Hyde Park always seemed to bring a bit more blue out of the London sky, like an oasis in a colorless world. Wide swaths of green grass rolled endlessly beside long walking paths. Pots of bright posies and daisies stood like sentries beside fashionably visible benches. Stately forests sprang up at the edges, to shade the promenading ladies from the thin sunlight.
Pale, respectable women in billowing dresses of cotton, satin, and lace strolled aimlessly under their frilly parasols. Gentlemen in black jackets and top hats marched to the sharp rhythm of their own walking sticks. Children forgot all propriety as they ran free in the somewhat warm light and moist grass—much to the frustration of their governesses.
“But aren’t you from here?” Jonas asked with far too much glee in his voice, when Twist admitted that he wasn’t actually sure where the fountain, where Arabel and Myra were to meet them, actually was.
“I don’t know what you’re implying, but I never lived in a park,” Twist shot back quickly. “Besides, I hate public places. You know that.”
“What did you ever do without me?” Jonas asked wistfully as he led the way to the fountain.
“Yes, yes…which way is it then, Magellan?” Twist asked through a sigh as they came to a crossroads through the grass.
Jonas turned to gesture down the correct path, but his words stuck in his throat. At the other end of his gaze stood Myra, with all the pride that was due to a princess. Her copper skin was polished to a brilliant shine, but her slight, curvy form was now wrapped in a long, elegant dress of gray cotton and pink lace, of a style that perfectly matched the English ladies strolling in the park. The bodice was tight to her slender clockwork waist, but the skirts and bustle billowed out like a waterfall. There was a string of pearls at her throat, and a large pearl set at each ear. Her maroon-colored, metallic hair was styled into perfect rolling curls that clustered in a swirl at the base of her neck, under a tiny pink bonnet with a pile of gray silk roses artfully placed to one side over her jewel-blue eyes. The pink lace parasol completed the outfit dashingly.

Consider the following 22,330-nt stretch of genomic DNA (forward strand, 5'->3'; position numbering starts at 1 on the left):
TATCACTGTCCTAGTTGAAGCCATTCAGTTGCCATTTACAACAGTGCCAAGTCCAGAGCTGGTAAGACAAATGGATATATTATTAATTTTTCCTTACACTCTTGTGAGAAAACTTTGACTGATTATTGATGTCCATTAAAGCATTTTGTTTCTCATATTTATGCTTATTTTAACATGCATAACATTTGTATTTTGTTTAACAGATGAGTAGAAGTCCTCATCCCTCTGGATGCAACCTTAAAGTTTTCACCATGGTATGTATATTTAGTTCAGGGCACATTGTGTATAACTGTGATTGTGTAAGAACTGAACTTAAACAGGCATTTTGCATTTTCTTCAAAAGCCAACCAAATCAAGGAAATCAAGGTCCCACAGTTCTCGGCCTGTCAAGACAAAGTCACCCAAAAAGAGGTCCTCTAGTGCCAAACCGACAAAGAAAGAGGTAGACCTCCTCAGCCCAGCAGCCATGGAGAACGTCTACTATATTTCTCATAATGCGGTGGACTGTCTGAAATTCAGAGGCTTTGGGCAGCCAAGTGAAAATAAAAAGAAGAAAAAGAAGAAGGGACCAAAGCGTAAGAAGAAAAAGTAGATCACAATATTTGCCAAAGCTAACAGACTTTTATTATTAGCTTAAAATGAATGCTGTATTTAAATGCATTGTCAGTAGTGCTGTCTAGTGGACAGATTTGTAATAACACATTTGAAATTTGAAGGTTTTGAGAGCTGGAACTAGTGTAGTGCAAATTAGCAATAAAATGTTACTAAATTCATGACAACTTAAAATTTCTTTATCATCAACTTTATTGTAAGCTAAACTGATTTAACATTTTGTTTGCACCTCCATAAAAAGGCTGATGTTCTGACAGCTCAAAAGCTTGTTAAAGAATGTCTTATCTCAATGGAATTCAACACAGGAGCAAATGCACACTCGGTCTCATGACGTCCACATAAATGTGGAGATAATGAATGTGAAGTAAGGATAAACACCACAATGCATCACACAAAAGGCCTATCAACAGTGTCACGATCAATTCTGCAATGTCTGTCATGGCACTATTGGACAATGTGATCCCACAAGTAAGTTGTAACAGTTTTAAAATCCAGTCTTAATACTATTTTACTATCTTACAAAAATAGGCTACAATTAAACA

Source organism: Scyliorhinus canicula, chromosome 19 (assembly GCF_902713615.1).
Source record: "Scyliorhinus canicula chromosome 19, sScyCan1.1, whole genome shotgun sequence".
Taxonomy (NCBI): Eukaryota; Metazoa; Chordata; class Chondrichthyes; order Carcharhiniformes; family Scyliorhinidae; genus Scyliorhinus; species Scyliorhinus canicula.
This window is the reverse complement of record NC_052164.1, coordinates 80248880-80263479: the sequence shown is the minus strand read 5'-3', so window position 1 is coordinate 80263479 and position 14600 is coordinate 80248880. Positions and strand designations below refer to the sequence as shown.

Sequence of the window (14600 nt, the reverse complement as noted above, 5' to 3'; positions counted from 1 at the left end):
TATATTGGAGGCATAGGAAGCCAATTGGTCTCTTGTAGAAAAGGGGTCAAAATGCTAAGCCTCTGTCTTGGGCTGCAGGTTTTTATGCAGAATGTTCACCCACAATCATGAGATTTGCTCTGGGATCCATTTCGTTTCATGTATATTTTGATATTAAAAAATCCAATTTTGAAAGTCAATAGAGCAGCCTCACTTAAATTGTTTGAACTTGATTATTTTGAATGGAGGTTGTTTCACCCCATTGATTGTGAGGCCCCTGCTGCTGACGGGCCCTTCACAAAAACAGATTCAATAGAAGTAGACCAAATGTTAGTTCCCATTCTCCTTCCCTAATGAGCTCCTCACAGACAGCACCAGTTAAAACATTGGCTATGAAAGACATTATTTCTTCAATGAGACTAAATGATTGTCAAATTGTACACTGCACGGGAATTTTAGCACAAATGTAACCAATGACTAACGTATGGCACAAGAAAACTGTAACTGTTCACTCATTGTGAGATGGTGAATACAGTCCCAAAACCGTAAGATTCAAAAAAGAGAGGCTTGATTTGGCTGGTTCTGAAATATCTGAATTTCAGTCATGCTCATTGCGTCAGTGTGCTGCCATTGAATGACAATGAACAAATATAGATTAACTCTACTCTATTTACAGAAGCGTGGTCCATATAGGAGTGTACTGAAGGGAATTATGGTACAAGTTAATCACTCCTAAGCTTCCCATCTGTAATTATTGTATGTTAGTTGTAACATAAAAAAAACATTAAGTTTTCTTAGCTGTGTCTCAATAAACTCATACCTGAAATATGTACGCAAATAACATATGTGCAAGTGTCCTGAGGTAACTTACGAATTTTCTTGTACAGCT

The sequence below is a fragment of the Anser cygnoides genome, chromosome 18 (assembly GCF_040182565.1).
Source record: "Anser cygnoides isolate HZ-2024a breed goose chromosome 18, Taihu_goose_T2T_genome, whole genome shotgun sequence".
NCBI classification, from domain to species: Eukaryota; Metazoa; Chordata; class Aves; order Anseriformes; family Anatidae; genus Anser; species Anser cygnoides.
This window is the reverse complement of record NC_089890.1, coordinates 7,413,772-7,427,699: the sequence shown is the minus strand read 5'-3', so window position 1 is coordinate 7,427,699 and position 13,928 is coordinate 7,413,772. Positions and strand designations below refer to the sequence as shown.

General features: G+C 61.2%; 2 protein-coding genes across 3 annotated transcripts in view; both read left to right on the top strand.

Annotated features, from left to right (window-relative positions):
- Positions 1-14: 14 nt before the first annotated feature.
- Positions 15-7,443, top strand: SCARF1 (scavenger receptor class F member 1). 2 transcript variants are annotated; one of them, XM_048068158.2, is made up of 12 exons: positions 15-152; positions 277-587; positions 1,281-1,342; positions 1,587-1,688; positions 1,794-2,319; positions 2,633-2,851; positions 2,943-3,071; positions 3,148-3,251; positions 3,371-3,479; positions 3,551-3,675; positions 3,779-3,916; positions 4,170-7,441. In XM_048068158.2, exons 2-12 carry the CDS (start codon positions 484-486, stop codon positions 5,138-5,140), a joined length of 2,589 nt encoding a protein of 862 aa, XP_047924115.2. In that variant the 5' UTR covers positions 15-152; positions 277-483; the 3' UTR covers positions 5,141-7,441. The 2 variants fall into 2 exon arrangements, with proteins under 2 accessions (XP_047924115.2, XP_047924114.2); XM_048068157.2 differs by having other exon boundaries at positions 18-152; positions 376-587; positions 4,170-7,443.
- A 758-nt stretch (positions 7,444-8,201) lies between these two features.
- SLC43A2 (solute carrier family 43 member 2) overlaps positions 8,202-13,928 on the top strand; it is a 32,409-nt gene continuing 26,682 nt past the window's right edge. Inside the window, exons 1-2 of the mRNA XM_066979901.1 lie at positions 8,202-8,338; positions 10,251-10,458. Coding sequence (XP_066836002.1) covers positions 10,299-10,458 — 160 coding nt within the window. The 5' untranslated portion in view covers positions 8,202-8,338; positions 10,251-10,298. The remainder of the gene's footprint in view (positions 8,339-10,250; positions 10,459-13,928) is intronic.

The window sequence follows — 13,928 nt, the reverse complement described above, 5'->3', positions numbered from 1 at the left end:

Arabel walked toward Twist and Jonas in a new emerald bodice, worn under her long brown jacket, with a new short, black, silk skirt over her tight trousers and tall, shining, brown-leather riding boots. Her long blond hair now tumbled over her shoulders in loose, glistening, freshly styled curls. Although she walked proudly in her own right, it was Myra who had stopped both Jonas and Twist dead in their tracks. When Myra turned and saw Twist’s look of utter astonishment, her copper face bloomed into a smile as bright as the sun should have been.
“Well?” Arabel asked as the two pairs met on the walkway. “What do you think, Twist?”
Myra turned herself to show off the huge, pink silk bow that sat on the soft, gray cotton bustle, and she smiled at Twist with a decidedly playful gleam in her eyes. Jonas crossed his arms and leaned back to survey the image before he gave an admiring whistle. Arabel swatted at him with the back of her hand, but Myra only giggled and looked expectantly to Twist.